It’s All-New & All-Daring, folks. I had previously assumed this would be a pricey issue. $1.95. I guess it’s not historically considered that big a deal. And yet it was one of the earliest Spidey stories collected into a book, because it fits into the “comics aren’t just for kids!” ethos of the mid-80s. Serious Literature, y’all. But not the stupid kind, like Kraven’s Last Hunt, thankfully. Anyway. Peter David, Rich Buckler, Brett Breeding & Bob Sharen kick off the beginning of a 4-part saga here, and they tip their hand early.
And that’s why this story is called The Death of Jean DeWolffe. Not the most heroic way for her to go out. But we’re only 3 pages in. In the city, Peter Parker runs into Ernie Popchick, one of the residents of Aunt May’s boarding house, on a trip into the city to cash his social security check. And as soon has Peter turns his back, the old man is assaulted by goons. The grim and gritty 80s are here!
Spider-Man angrily beats up the gang, but one escapes, as one tends to do.
The 80s! So mature! The goon goes sailing toward an arriving police car. The cops have little sympathy for him, but one of them wants to let Spider-Man know Mr. Popchick is on his way to the hospital, but he’s going to be ok. And then he asks if Spidey’s heard Jean DeWolffe is dead. He had not, and it hits him hard. But we leave him immediately.
JJJ says people like Hitler deserve to die, but whatever Spider-Man is, he’s not that bad. Robbie says that’s the nicest thing he’s ever said about Spidey. Then Reverend Jackson Tolliver shows up. Due to this blog being out of order, we’ve seen him in a later appearance in Web of Spider-Man 41-44, but this is his first. He’s just setting up in NY and wondering about getting an article in the paper. As he talks to JJJ, we catch back up with Spider-Man, who’s gone to Jean’s police precinct to find out who’s heading up the investigation. He’s told that’s Detective Stan Carter, who just left, but he can catch him if he hurries. The cop describes Carter’s car so Spidey can find it in traffic.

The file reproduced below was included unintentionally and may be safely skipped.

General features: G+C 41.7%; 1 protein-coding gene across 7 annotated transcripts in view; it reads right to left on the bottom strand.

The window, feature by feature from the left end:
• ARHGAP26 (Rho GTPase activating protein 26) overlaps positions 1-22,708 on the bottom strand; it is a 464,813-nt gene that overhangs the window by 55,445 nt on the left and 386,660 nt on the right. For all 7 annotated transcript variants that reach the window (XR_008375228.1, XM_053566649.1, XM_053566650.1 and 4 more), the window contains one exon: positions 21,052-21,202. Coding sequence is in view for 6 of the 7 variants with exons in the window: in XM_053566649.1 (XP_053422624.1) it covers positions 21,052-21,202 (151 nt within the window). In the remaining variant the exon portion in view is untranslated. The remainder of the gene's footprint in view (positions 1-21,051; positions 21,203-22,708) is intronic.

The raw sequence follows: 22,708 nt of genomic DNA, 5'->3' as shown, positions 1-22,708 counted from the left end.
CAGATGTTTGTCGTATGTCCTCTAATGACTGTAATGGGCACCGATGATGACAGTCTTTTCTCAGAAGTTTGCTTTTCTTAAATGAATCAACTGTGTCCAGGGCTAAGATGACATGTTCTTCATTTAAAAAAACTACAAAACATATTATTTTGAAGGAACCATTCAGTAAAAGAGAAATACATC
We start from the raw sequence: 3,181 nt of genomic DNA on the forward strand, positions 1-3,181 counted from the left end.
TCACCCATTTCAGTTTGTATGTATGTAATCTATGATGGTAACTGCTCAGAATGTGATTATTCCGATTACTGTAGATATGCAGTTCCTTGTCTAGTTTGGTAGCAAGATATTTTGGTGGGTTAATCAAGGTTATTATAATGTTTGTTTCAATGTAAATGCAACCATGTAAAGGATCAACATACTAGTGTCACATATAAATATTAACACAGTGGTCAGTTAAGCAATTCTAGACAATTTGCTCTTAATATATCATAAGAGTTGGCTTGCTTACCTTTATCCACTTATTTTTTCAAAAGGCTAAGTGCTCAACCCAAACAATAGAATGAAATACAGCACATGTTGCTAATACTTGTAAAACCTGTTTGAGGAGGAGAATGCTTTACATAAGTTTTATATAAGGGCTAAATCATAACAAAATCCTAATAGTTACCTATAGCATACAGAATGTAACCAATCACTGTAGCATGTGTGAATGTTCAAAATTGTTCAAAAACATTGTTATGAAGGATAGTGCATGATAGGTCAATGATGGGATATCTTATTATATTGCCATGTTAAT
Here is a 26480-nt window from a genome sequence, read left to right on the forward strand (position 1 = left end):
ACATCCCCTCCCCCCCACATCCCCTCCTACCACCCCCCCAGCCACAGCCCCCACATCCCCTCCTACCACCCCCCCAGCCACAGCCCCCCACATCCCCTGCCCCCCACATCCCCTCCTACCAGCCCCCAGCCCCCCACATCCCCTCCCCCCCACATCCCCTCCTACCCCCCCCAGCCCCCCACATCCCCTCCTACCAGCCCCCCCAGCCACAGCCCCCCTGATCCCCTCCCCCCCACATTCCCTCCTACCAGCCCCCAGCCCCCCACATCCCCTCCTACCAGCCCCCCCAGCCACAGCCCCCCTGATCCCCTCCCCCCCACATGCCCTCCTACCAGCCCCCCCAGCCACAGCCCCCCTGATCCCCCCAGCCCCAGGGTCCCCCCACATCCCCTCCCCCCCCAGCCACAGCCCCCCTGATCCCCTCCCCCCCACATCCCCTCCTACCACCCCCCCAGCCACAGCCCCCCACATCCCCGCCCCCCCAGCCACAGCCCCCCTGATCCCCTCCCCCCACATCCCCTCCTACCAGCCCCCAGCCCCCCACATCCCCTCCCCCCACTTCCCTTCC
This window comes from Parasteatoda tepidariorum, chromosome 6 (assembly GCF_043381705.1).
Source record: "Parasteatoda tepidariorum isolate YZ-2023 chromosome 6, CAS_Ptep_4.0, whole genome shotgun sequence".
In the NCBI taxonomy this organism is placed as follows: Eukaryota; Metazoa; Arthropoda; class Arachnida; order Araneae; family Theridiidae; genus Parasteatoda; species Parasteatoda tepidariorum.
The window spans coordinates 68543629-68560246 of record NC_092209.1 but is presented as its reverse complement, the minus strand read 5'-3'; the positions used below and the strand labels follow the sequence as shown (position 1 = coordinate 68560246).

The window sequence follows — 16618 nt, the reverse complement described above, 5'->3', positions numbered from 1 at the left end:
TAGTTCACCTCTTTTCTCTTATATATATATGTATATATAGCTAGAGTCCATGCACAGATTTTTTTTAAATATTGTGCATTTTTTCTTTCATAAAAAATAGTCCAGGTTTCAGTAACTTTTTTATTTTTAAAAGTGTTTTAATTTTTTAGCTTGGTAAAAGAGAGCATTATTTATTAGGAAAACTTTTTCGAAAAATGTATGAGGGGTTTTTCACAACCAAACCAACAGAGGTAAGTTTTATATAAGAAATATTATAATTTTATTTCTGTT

There was an unspoken thing between the two of them. Different writers handled it different ways, and we’ve seen a lot of that on this blog. Now we cut away to Daredevil. It’s the next day, and he’s on his way downtown to represent his clients in court as Matt Murdock. And his clients are the guys who beat up Mr. Popchick. Matt successfully talks the judge out of setting a high bail for them, and that’s it for today.
20 pounds of what now? Matt and his old teacher talk a little more, but when Horace goes to the bathroom, Matt investigates the next room. He senses someone in there, and that someone is The Sin-Eater. Matt says not to hurt him because he’s blind.
Woof. To be continued, of course. Women getting killed in media, especially pre-21st century media, is always dicey. In this particular instance, tho, it’s not quite as cliche as “the girl gets killed to motivate the hero.” She wouldn’t die on page 3 if that were the case. But it’s still not great. There were too few good female characters outside The X-Men running around to kill Jean. Coulda been DA Tower, Lt. Keating, Sgt. Snider. Plenty of male cops running around Spider-Man’s world, but only one lady. Ah, well. It is what it is, and it’s just getting started.